Editorial: Camotes folk’s power woes-A A +A
Friday, January 28, 2011
THE first attempt to energize one of the towns in the Camotes group of islands, or at least the municipality’s poblacion area, was in the ‘70s, and this was done by a Sacred Heart missionary, Fr. Joseph Weirtz.
Using a generator donated by a private establishment in the Cebu mainland, Weirtz managed to provide electricity to streetlamps and houses in the poblacion in the early evening until 10 p.m. for several years.
Weirtz was a missionary in every sense of the word, finding ways to provide basic services to Tudela folk by either pushing the national and local governments to act or soliciting help from private entities.
The lobby was needed because Tudela and the other Camotes towns of Poro, San Francisco and Pilar are far from Cebu’s main urban center, making them prone to neglect.
The National Power Corp. (NPC) would later set up a 2.6 megawatt power plant in nearby Poro under its Small Power Utilities Group (SPUG). The move energized Poro, Tudela and San Francisco towns.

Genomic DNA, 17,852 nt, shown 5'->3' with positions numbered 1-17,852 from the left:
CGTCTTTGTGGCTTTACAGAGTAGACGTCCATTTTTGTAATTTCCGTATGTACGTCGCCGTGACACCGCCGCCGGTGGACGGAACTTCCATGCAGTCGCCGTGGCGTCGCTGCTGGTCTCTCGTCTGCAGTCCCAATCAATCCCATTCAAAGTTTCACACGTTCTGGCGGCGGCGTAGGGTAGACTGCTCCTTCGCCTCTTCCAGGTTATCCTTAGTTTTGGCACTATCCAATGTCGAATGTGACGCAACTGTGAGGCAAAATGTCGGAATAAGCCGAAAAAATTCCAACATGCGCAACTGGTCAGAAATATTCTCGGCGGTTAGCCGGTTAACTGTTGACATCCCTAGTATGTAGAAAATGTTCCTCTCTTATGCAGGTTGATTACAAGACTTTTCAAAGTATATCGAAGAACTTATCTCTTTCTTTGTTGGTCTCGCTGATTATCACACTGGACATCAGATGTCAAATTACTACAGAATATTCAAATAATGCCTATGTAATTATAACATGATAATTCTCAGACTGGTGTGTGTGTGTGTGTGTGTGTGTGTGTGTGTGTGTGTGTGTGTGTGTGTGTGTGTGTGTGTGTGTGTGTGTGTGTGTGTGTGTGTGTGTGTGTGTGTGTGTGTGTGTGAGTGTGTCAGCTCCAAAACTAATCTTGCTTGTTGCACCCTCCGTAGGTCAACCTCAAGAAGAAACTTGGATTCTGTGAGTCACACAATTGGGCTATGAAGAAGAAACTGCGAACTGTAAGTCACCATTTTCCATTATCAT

Poro and Tudela occupy one island that is connected by a land bridge to the other island where San Francisco is located. Pilar is an island farther away, nearer Ormoc City in Leyte, and thus needed to have a separate and smaller (.5 megawatt) plant.
Incidentally, SPUG’s mandate is to provide electricity to “missionary” areas, a term that recalls the zeal of Fr. Weirtz.
But judging from recent developments, NPC officials have yet to acquire Weirtz’s missionary zeal in their dealing with missionary areas or areas outside of the main transmission grid.
The problem currently besetting the Camotes Island Electric Cooperative, Inc. (Celco), which is the lack of fuel for its power plants, is either a product of ineptitude or the failure to give importance to the needs of residents of a far-off place.
As a result, the growth seen in Camotes, sparked by the rising interest mainly in San Francisco’s beaches and other tourist come-ons, is being threatened by rotating brownouts and the threat of longer power outage.
Still in the ‘70s, Fr. Weirtz set up a school and a small hospital in Tudela and pushed the national government to build a National Food Authority bodega there—-all because he thought that a town separated by water from the mainland needed to be provided with basic services, be it in good or bad weather.
Concerned government officials should acquire the same mindset and immediately act on the power woes of Camotes folk.
Published in the Sun.Star Cebu newspaper on January 28, 2011.